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Experiment Author: Adapted from STEP and used with permission of Brian MacWhinney
This experiment investigated the ability of participants to create false memories of words that are related to words they have heard in a list. Lists were intentionally structured so that participants would recall a particular word. For instance, one list included words like “bed”, “rest”, “awake”, and “tired”, and participants were expected to recall “sleep”.
In this experiment there are two sections. For each trial in the first section, participants view a set of 14 words which display for 1500 milliseconds each. After the word list, a dialogue box appears and participants recall as many words as possible, pressing enter after typing each individual word. To continue to the next trial leave the dialogue box blank and press enter. There are 16 trials in this section.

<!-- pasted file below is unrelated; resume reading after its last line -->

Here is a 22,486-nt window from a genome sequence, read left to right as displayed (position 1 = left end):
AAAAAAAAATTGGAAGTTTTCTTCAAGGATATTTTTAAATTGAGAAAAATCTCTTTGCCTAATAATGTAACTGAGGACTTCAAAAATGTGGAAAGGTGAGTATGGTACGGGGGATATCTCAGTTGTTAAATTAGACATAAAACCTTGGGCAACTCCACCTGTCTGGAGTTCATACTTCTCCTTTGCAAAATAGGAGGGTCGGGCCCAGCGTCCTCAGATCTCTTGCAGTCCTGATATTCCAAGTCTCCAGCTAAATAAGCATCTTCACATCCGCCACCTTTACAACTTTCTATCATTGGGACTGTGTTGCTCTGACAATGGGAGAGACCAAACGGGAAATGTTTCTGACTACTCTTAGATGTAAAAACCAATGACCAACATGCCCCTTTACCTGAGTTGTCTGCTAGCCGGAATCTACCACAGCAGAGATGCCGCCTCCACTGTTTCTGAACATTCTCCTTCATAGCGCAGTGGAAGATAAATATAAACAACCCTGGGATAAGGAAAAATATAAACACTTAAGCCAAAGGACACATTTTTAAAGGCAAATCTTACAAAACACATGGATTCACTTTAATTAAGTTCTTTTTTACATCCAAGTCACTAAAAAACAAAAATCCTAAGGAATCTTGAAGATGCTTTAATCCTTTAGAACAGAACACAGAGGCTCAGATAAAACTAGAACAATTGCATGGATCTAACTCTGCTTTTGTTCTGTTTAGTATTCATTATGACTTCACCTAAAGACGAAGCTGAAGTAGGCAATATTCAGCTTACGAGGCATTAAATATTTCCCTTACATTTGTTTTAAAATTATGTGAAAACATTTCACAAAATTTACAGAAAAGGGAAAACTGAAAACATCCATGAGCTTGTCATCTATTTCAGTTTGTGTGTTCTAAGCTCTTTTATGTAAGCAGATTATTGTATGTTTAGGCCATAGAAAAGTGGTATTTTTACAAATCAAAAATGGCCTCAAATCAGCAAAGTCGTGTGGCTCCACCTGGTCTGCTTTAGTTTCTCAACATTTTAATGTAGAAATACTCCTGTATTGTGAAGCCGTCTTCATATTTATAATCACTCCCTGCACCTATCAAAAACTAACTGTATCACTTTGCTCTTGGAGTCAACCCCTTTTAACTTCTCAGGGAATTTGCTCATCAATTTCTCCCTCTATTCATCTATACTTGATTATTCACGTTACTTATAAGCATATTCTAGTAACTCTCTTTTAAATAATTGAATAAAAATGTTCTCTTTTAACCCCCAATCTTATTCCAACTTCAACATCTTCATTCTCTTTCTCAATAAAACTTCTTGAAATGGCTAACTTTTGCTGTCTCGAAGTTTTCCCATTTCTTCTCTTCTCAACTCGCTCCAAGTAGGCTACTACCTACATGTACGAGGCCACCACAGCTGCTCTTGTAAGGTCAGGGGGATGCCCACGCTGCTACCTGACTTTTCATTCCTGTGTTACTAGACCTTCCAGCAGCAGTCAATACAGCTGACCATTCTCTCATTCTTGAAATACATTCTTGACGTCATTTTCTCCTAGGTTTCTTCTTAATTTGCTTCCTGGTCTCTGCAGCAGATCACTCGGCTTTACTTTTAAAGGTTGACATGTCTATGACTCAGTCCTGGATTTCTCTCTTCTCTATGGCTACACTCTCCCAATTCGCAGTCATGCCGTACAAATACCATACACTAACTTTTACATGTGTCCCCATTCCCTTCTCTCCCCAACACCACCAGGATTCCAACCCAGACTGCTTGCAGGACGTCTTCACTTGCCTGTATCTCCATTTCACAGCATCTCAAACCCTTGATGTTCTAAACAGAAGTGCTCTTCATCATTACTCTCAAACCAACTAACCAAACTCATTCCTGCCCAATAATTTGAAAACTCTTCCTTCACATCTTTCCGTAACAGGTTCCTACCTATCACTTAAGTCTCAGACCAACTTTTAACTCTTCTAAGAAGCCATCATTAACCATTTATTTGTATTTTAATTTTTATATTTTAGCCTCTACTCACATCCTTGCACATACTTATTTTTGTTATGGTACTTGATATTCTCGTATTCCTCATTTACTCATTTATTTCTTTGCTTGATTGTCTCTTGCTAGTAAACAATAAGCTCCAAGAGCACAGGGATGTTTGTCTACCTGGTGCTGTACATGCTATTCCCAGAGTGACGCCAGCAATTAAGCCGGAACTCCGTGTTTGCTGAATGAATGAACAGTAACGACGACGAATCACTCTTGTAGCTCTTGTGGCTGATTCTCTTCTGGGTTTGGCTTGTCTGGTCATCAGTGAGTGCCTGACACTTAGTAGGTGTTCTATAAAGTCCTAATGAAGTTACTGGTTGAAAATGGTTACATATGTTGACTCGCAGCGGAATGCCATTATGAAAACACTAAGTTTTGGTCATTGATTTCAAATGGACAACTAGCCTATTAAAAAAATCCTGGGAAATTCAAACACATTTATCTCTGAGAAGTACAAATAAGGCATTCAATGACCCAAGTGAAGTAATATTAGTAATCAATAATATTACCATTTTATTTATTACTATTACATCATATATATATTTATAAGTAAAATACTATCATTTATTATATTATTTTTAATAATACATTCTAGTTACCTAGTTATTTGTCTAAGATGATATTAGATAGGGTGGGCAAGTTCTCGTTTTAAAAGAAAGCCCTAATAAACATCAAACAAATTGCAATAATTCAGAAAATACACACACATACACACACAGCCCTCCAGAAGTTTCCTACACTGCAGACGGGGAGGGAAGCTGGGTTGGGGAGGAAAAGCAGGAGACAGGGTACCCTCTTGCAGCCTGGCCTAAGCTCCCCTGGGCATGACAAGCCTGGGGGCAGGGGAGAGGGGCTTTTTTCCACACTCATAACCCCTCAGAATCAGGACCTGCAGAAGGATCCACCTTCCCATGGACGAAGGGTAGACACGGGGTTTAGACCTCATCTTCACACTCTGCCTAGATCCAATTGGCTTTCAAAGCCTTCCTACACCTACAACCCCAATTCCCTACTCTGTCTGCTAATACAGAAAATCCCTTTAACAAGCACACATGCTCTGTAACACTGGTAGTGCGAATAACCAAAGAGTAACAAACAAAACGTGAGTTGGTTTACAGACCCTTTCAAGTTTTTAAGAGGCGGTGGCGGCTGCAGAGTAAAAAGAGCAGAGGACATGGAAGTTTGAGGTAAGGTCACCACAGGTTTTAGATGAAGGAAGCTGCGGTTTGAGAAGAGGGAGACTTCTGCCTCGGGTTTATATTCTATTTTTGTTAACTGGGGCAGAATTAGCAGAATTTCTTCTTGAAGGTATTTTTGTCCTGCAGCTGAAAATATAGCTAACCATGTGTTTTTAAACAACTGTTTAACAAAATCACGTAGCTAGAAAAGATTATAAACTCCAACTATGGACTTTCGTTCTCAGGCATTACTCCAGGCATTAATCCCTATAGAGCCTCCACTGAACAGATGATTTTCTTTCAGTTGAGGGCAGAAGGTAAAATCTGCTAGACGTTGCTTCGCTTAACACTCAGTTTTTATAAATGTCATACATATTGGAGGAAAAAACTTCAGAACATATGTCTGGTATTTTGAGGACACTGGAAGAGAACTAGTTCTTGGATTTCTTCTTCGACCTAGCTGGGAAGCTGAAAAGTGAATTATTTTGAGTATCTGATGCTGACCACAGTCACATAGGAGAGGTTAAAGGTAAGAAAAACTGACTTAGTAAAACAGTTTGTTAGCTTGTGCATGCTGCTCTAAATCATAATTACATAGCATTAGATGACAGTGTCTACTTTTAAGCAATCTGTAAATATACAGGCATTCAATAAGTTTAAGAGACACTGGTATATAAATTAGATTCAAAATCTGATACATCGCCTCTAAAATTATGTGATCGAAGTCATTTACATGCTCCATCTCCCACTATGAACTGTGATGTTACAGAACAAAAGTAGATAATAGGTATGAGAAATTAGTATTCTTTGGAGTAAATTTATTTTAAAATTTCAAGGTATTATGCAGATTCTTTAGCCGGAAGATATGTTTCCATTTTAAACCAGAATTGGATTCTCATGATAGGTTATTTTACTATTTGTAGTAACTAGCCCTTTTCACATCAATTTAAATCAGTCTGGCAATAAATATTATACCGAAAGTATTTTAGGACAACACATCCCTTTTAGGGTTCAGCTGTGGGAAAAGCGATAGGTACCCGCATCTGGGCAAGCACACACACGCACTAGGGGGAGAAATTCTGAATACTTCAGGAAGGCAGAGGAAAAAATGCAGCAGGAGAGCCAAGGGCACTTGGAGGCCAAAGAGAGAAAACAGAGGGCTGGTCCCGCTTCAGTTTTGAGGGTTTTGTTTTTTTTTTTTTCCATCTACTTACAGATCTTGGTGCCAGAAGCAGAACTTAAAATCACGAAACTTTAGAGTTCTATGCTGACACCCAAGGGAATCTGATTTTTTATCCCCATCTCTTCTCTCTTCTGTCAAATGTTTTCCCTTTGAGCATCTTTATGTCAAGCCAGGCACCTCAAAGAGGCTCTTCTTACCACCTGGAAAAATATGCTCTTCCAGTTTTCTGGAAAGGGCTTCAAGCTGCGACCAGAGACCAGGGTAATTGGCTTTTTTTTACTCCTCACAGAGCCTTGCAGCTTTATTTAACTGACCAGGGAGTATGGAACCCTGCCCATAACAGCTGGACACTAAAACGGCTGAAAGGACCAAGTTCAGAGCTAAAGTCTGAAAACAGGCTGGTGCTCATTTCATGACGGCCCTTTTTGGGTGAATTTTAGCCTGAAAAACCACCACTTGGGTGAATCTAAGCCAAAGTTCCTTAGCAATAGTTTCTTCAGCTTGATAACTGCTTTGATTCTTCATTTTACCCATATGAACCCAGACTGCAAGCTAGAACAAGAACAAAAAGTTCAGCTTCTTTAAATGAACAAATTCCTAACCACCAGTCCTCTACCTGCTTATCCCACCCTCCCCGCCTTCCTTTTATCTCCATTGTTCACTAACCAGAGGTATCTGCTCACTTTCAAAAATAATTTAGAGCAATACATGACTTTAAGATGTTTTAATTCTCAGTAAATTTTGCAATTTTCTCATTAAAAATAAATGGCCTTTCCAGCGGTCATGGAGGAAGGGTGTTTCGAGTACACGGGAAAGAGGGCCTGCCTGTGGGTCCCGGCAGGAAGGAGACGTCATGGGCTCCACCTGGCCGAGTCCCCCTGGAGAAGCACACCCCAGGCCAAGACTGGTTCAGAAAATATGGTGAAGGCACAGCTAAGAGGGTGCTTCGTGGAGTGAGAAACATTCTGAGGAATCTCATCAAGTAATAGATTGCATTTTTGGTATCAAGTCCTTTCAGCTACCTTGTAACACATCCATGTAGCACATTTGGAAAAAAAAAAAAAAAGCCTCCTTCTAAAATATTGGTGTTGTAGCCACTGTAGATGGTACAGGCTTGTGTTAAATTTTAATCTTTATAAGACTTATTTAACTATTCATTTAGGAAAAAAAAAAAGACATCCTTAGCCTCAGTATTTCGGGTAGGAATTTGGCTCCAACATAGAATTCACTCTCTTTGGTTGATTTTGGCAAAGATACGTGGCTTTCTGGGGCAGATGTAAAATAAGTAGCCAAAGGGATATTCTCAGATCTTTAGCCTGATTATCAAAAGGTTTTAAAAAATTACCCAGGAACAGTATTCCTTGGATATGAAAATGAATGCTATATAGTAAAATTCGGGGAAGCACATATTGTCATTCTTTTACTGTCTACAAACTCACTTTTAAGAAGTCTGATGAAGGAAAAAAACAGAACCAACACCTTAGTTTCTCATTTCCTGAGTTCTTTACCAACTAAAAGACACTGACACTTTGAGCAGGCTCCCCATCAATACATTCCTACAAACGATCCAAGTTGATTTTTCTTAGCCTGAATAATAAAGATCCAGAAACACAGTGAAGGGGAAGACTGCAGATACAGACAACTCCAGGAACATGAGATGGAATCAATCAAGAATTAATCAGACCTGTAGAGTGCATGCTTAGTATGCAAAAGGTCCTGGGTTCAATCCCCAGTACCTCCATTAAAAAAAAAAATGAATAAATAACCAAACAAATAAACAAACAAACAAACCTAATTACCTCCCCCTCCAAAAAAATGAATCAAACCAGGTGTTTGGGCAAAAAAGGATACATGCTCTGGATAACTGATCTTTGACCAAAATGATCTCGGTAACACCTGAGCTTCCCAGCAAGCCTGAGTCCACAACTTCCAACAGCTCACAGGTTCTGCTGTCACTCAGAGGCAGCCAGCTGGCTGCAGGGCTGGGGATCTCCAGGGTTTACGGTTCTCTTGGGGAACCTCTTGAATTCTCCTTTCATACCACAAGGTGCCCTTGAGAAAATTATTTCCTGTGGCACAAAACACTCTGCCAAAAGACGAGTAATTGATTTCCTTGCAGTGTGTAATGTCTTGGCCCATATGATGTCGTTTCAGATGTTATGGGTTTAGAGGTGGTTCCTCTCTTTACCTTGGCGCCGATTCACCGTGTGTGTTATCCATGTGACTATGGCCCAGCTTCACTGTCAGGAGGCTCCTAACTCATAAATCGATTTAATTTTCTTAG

Participants move on to the next section and see another list of words. Press "1" if the word was displayed in the first section and Press "2" if the word was not displayed. There are 96 words in this section.
Creating false memories: Remembering words not presented in lists. Journal of Experimental Psychology: Learning, Memory, & Cognition Vol. 21(4), Jul 1995, 803-814
Cited Experiment Abstract
Two experiments (modeled after J. Deese’s 1959 study) revealed remarkable levels of false recall and false recognition in a list learning paradigm. In experiment 1, subjects studied lists of 12 words (e.g., bed, rest, awake); each list was composed of associates of 1 non-presented word (e.g., sleep). On immediate free recall tests, the non-presented associates were recalled 40% of the time and were later recognized with high confidence. In Experiment 2, a false recall rate of 55% was obtained with an expanded set of lists, and on a later recognition test, subjects produced false alarms to these items at a rate comparable to the hit rate. The act of recall enhanced later remembering of both studied and non-studied material. The results reveal a powerful illusion of memory: People remember events that never happened.
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